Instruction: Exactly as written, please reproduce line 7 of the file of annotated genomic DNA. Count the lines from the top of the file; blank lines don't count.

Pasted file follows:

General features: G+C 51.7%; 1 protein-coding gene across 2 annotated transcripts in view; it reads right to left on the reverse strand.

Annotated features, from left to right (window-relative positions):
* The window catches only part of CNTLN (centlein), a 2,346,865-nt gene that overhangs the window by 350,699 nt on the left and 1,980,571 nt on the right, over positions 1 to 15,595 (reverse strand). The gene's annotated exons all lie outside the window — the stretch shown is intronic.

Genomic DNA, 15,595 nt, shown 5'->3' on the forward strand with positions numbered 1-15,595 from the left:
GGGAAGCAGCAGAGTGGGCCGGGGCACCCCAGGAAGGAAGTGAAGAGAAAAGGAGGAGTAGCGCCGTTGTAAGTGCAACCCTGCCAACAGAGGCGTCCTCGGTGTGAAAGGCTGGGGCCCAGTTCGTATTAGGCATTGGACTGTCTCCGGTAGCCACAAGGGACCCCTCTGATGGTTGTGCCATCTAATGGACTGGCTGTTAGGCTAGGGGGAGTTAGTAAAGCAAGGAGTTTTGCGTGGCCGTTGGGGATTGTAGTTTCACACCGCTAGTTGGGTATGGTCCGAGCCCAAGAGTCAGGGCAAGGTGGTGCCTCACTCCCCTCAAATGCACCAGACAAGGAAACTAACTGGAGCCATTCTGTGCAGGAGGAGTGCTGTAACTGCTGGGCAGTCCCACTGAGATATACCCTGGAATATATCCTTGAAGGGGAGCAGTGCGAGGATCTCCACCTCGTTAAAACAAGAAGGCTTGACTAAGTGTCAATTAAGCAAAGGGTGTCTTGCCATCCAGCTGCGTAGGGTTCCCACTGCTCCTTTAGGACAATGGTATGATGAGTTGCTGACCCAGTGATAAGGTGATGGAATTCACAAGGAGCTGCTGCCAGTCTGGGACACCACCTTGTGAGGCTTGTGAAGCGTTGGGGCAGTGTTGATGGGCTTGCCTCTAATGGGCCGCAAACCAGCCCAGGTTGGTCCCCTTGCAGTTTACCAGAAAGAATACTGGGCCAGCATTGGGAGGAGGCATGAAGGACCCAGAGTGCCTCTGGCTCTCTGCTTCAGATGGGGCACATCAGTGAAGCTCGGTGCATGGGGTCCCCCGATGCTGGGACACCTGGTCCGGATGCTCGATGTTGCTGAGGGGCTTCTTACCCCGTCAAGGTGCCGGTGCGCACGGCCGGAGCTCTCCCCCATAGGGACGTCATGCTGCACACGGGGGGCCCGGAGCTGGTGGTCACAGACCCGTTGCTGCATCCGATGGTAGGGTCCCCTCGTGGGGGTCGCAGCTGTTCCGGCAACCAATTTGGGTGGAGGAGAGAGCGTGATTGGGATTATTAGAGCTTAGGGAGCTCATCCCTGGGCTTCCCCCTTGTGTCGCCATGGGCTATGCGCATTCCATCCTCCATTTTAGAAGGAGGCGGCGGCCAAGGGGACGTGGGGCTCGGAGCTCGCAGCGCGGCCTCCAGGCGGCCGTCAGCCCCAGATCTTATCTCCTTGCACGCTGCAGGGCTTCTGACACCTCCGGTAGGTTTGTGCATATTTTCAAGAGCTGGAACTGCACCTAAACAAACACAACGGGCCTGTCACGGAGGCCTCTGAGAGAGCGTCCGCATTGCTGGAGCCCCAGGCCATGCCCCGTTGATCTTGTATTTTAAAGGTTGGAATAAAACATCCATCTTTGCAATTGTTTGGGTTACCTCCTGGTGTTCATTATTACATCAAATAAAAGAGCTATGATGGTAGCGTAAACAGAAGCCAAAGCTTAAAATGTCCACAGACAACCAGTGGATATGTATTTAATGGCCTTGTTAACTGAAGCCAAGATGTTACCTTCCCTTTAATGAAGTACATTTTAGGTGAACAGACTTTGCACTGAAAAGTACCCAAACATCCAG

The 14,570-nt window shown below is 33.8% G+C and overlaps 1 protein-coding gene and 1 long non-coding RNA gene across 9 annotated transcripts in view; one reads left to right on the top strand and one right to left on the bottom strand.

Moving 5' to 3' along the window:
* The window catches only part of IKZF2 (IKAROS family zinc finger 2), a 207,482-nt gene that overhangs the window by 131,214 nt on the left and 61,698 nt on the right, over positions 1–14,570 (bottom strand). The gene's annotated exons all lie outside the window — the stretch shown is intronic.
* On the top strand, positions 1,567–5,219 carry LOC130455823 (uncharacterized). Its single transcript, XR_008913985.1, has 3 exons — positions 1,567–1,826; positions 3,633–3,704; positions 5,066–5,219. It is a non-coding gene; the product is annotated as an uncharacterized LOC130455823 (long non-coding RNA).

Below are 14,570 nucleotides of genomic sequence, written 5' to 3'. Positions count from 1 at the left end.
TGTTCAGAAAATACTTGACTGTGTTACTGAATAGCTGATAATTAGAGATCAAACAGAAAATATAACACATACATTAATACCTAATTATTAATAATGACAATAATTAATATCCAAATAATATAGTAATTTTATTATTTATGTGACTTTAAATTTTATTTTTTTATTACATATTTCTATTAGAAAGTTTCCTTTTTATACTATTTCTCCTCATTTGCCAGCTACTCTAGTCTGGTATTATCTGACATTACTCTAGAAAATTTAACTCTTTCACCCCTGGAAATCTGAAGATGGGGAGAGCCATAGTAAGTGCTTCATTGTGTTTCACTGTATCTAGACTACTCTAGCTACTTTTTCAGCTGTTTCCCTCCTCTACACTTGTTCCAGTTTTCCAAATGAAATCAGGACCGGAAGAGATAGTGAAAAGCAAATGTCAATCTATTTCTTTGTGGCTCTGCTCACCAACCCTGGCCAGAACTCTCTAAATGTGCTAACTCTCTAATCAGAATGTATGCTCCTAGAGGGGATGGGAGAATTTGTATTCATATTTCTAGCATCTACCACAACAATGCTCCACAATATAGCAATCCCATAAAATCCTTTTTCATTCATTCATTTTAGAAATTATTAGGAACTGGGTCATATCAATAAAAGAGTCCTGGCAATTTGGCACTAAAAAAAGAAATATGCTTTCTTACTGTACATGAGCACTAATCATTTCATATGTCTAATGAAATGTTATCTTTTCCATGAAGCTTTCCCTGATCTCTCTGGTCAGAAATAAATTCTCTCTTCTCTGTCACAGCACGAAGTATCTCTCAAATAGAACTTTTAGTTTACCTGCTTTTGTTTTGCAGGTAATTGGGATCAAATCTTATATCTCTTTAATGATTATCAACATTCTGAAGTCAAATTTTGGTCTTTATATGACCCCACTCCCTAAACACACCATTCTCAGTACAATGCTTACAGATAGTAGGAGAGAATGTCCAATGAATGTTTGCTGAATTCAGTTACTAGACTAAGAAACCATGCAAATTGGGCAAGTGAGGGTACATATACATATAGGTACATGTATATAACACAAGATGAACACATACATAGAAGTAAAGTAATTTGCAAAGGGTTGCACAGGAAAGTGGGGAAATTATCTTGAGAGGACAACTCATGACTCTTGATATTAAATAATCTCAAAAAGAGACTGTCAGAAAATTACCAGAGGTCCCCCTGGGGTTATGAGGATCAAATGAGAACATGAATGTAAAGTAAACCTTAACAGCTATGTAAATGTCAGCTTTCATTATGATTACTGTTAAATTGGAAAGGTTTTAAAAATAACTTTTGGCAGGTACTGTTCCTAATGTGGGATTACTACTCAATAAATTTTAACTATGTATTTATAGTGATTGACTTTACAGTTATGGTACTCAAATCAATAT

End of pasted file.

Moving 5' to 3' along the window: